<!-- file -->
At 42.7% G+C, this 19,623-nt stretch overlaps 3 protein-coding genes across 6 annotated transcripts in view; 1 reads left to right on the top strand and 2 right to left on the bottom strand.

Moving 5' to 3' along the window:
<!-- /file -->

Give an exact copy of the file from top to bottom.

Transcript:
At 42.7% G+C, this 19,623-nt stretch overlaps 3 protein-coding genes across 6 annotated transcripts in view; 1 reads left to right on the top strand and 2 right to left on the bottom strand.

Moving 5' to 3' along the window: